SEOUL, Oct. 19 (Korea Bizwire) — A recent turn of events caught musical producer Song Seung-whan off guard. The creator of “Cookin’ Nanta,” one of the country’s most successful, longest-running theatrical shows, never imagined he would, decades later, face his biggest challenge ever in the least expected area: diplomacy and security.
Last week, PMC Production, which produces the popular non-verbal show, held a celebratory event in Chungjeongno Nanta theater in central Seoul to mark the show’s 20th anniversary. The mood of the event wasn’t all upbeat as the very venue is scheduled to be closed at the end of this year due to lack of audience.
“Figuratively speaking, Nanta came of age. Just like young adults, I believe it is going through growing pains,” Song said at the event, referring to its struggling business and the decision to close the largest of the five theaters dedicated to the production — three in Seoul, one in the southern resort island of Jeju and one in Bangkok, Thailand.
The painful decision came after the company took a wait-and-see approach for several months while the number of Chinese tourists — its biggest clientele — plummeted almost 50 percent.
In March, Beijing ordered the country’s local tour companies to stop selling tour packages to Korea in what is believed to be a retaliatory measure to show its dissatisfaction with Korea’s decision to deploy a U.S. missile defense system known as Terminal High Altitude Area Defense.
As a result, Korea’s tourism and entertainment industries, which heavily depended on Chinese visitors and consumers, were dealt a staggering blow. The total number of Chinese tourists in the January-August period came at 2.87 million, a 48.8 percent drop from 5.6 million in the same eight months of 2016, data from the Korea Tourism Organization (KTO) shows.
When the musical producer unveiled the show in a local theater two decades ago, he had to fill the seats with freebie tickets. It was better than performing in front of an empty auditorium.
“The reaction couldn’t have been more lukewarm. People were like, ‘Can a samulnori-based show be any fun?’” he said, referring to Korean traditional percussion performances and music.
“Ticket sales were dismal. Considering the importance of the interactions between the performers and the theatergoers in making a truly enjoyable, complete show, we needed an audience,” PMC Production’s artistic director Song said of distributing free tickets.
“At that time, I never imagined it would last this long.”
It didn’t take long, however, before the drum-beating, slice-and-dice cooking performance — albeit with no actual cooking involved — received rave reviews. Within 10 days of the opening, Korean theatergoers clamored for tickets to the sold-out show.
The show’s loud banging beats and hyper-energetic performances, Song added, proved popular at a time when the country was hit hard by the Asian Financial Crisis and people wanted their spirits lifted.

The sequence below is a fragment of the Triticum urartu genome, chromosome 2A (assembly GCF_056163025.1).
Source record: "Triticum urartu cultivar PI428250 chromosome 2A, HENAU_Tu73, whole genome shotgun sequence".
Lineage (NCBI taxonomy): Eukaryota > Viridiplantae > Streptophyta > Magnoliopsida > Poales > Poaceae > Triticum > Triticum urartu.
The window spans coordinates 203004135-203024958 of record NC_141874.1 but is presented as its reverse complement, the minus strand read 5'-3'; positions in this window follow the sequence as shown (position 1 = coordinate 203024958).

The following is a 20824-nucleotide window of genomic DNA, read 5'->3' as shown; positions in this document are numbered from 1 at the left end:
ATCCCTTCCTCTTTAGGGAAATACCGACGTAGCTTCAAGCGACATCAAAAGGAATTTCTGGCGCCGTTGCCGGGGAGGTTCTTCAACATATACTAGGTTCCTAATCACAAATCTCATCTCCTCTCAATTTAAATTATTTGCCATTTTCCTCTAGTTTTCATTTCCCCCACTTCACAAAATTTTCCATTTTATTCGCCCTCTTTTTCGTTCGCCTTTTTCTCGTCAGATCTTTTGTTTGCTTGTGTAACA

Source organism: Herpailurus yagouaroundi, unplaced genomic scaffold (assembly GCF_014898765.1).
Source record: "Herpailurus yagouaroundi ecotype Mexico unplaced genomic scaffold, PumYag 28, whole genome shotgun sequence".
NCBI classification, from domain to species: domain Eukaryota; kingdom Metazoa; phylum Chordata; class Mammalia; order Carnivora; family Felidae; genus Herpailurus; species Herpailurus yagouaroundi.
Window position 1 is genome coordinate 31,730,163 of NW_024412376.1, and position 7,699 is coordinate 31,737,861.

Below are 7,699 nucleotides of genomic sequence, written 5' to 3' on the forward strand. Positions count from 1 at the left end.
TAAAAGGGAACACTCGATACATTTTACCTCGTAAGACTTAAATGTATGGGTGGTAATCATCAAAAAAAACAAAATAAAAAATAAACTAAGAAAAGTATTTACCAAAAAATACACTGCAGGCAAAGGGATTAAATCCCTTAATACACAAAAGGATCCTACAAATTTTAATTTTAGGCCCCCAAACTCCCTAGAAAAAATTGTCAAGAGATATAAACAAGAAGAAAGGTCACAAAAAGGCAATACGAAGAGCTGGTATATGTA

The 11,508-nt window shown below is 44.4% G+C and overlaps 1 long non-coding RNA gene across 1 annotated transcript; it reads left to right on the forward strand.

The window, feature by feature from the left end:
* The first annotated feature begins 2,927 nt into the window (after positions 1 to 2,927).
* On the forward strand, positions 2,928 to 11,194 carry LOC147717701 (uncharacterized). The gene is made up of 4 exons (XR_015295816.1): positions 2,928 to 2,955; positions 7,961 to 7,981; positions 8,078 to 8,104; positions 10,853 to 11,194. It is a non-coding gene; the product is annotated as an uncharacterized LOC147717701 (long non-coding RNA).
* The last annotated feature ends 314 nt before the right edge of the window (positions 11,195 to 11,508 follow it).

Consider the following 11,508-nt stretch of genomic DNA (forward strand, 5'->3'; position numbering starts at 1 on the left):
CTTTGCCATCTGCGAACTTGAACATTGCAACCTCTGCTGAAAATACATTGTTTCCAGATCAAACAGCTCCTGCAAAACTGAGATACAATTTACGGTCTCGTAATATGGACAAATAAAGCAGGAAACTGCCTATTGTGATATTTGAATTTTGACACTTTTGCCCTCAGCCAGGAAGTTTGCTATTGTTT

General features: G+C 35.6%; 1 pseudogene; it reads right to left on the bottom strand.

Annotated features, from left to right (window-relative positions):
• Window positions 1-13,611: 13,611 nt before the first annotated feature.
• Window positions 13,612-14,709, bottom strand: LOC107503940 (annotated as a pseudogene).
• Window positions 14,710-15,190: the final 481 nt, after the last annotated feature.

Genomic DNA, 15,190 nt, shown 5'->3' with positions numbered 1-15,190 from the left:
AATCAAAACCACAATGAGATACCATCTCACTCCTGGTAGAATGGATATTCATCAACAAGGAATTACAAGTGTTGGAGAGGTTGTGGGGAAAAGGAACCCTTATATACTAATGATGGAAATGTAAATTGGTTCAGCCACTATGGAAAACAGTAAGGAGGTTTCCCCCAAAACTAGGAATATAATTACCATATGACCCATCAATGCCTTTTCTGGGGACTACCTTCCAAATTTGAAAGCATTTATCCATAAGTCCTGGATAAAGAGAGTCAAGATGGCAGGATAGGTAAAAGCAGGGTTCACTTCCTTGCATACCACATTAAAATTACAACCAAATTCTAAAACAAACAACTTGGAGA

In less than two years, the show successfully debuted at the Edinburgh International Festival. In September 2003, it opened at off-Broadway New Victory Theater and the next year at Minetta Lane Theater where it ran for one and a half years, a feat that no original Korean show had ever achieved before.
The kitchen-sink comedy takes its audience behind the scenes of a restaurant where the manager suddenly orders the three chefs, about to start their day, to prepare a wedding banquet by 6 p.m. The power-tripping manager even brings in his nephew — a goofy novice cook — adding more confusion to the already stressful, chaotic kitchen.
While preparing the foods, the performers “strike relentlessly,” or “nanta” in Korean, kitchenware such as tins, plates and chopping boards — with knives, creating loud, rhythmic percussion sounds out of it. Dynamic, frenetic acrobatic performances add fun to the entertainment.
As of August, it has been performed 40,635 times in 310 cities from 57 countries, attracting more than 12 million theatergoers. During the last 20 years, 406,350 cucumbers, 284,445 cabbages and 406,350 carrots have been sliced into pieces, according to the company.
At the event last Friday, the show’s four initial members — now in their late 40s and early 50s — gave a special performance.
Among them, actor Ryu Seung-ryong, who has successfully established himself as a character actor in the country’s film scene, recalled the show’s great popularity among aspiring actors, including himself.
“The Nanta of today is made of our blood, sweat and tears. I can’t think of my life without it.”
Kim Won-hae, another actor who’s been in the show for 10 years, said he felt a mix of feelings.
“I still vividly remember the times when we were constantly revising and fixing the show. We had to go through trial and error to complete Nanta as it is today,” he said. “We came here today to celebrate the anniversary, but sadly we can’t just be gleeful.”
In a separate interview with Yonhap News Agency on Monday, Song said the company was planning to seek a breakthrough by building Nanta-exclusive theaters overseas.
The company recently shut down one in Guangzhou, China, but still successfully runs one in Bangkok, of which occupancy rates for the 73-minute-long show hover at over 90 percent. For the Sept. 22 show, 43 percent of the seats were occupied by, again, Chinese viewers, while 40 percent were Vietnamese, according to Song.
“If overseas tourists decide not to come to Korea, we will go out to find them. Since I created the non-verbal show to target a global audience in the first place, it is only natural for me to explore overseas markets.”
He said the company was considering opening theaters in Thailand’s Pattaya and Hawaii, although nothing concrete has been determined yet.
“If there is one thing that I learned from this, it is that we shouldn’t stop venturing out into a new market. We have to keep moving and exploring.”